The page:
List of questions

A
Adduct Analys ABWorkshop language: English
  • 2148

    Pharmacokinetic studies are part of early drug development in Oncology, but after that less attention is given to drug exposure. - How can a more individualized determination of dosing and exposure be used in oncology? (Would this be of interest in animal studies or only in patient studies?) - To what extent does logistics (taking and analyzing blood samples for pharmacokinetic studies) affect development plans for new clinical studies? What barriers would need to be breached to positively affect study design? - Could more cost-effective pharmacokinetic studies benefit patients and improve a new drug’s chances of success?


    Adduct analysis offers a unique method for therapeutic drug monitoring that allows us to measure the active blood levels of substances previously difficult to assess. This can be used to personalize dose, avoid toxicity, increase treatment efficiency and monitor compliance. We are currently working to develop a specialized and much simplified method for measuring individualized exposure to cytostatics. Many dose regimes are routinely based on the patient's body surface area, body weight or at the same dose regardless of these factors. Pharmacokinetic studies are performed early in drug development, after which the difference in exposure is rarely measured. The benefit is based on the patient group's best, not the individuals. To what extent do you judge that this impedes the potential of the drugs that develop, for example, in your research. If the sampling/logistics procedure routinely used could be simplified, the cost/sample will drop. How would this affect the scientific issues in your studies? Would this, for example, be of value to do more comprehensive surveys in the later stages of drug development?


Amgen ABWorkshop language: English
  • 2141

    Resilience - Could the usage of a web based application for reporting patients’ emotional state, tailored educational content and communication with HCPs in patients with blood cancer change the overall outcome in terms of psychosocial wellbeing?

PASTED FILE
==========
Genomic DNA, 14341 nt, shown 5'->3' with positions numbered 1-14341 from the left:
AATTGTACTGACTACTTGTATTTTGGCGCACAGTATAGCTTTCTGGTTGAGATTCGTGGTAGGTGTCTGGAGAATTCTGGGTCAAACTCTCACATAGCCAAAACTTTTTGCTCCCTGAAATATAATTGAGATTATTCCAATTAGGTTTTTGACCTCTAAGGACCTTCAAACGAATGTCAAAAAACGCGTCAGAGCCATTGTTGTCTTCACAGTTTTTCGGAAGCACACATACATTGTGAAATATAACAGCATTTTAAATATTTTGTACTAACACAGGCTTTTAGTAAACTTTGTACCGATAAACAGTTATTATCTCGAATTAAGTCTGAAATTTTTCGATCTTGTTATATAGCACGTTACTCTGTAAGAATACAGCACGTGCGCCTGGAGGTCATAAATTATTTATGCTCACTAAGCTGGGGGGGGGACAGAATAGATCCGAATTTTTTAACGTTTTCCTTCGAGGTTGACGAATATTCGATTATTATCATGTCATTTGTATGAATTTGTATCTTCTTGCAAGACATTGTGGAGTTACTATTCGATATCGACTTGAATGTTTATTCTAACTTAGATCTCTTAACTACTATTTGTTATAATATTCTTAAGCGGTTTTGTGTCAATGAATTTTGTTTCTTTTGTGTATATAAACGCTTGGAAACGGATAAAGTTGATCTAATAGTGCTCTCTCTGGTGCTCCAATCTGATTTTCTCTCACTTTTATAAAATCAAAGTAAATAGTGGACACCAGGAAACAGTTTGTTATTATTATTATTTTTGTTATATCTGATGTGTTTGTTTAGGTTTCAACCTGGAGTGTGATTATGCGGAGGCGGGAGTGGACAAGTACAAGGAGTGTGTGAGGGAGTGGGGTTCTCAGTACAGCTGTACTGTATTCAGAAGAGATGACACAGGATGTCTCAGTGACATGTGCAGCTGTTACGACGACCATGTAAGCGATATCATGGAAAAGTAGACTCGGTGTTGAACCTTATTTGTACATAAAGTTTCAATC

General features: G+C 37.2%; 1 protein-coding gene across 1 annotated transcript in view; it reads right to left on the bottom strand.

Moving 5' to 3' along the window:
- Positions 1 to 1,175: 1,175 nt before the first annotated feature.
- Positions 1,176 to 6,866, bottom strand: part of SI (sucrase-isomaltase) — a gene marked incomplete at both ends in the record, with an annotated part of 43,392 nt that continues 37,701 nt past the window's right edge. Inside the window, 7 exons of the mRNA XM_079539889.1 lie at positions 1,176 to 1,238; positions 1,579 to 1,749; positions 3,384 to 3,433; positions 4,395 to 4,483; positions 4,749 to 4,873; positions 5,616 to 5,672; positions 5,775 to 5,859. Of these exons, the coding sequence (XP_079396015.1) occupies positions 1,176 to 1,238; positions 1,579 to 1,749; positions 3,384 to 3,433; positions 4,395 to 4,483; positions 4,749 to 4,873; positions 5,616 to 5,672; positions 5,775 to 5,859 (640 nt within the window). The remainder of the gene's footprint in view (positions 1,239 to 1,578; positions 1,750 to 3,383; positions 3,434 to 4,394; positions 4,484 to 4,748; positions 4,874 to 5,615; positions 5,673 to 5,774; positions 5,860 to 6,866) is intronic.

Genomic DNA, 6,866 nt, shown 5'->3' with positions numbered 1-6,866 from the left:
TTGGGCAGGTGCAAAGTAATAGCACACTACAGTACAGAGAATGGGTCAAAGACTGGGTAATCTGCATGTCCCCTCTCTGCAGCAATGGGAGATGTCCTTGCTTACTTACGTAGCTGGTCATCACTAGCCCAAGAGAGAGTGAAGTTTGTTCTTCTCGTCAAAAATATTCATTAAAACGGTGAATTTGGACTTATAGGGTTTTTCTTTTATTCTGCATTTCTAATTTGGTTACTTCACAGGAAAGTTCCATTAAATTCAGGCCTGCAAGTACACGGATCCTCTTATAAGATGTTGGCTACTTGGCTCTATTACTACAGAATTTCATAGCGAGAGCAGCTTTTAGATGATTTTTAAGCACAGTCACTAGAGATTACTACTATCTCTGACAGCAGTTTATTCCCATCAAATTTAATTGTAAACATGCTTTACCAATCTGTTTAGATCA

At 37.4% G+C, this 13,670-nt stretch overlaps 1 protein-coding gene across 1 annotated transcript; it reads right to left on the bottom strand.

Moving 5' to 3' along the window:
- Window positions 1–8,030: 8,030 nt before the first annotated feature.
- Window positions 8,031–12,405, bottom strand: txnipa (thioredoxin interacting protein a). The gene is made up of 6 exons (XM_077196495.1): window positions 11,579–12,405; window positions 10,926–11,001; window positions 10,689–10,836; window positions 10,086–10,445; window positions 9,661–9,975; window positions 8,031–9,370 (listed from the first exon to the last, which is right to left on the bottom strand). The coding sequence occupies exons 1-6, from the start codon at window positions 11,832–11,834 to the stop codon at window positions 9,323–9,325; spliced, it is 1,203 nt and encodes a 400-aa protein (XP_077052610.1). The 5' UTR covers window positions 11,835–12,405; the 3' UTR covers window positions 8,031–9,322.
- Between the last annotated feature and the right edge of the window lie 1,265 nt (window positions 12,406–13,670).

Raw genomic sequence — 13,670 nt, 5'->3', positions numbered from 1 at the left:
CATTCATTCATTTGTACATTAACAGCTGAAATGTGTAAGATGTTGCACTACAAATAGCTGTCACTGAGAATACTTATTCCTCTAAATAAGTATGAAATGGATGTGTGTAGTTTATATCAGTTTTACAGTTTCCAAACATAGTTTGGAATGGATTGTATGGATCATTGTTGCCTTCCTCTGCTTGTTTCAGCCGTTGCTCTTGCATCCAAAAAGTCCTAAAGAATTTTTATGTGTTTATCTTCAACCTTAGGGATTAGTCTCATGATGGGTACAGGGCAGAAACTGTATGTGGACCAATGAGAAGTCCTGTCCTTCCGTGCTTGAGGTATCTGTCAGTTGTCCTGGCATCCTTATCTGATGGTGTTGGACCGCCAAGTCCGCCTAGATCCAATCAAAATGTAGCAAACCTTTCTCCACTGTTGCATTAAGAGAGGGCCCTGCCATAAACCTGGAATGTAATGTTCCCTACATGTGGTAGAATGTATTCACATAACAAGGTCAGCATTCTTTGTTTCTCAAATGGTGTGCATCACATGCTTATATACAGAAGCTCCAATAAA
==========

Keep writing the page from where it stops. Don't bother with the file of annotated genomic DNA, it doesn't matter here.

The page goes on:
Each phase of the cancer experience profoundly affects patients’ lives. Much has focused on negative consequences of cancer; however, the study of resilience may enable providers to promote more positive psychosocial outcomes before, during, and after the cancer experience. Some have suggested that resilience is defined by baseline characteristics or traits, which are identified at the time of first interactions and enable individuals to thrive in the face of adversity. Others have described resilience as a particular trajectory or mechanism of positive adaptation that changes over time and protects against psychological distress. Interventions devoted to promoting resilience have been developed. Patients are thus impacted by mental health and psychosocial disorders, in addition to physical symptoms and treatment side effects. At Amgen we are interested in patient resilience and psychological health related to cancer diagnosis, treatment and in follow up cancer care. Treatment and disease related issues can substantially influence the psychosocial status in patients with cancer. With new treatments and improved outcomes life expectancy of cancer patients increases every year. If a patients resilience towards all the negative effects of a cancer diagnosis can be increased this can substantially change the entire life of the patient. In theory and in a research setting, web based applications have proven to help patients to cope with emotional issues associated with cancer. We are currently interested in evaluating a customized resilience web application for reporting patients’ emotional state, tailored educational content and communication with HCPs. Our aim is to transfer such an application into a real world setting.

    AIMday Cancer Uppsala Oct 2018.docx


Atlas AntibodiesWorkshop language: English
  • 2127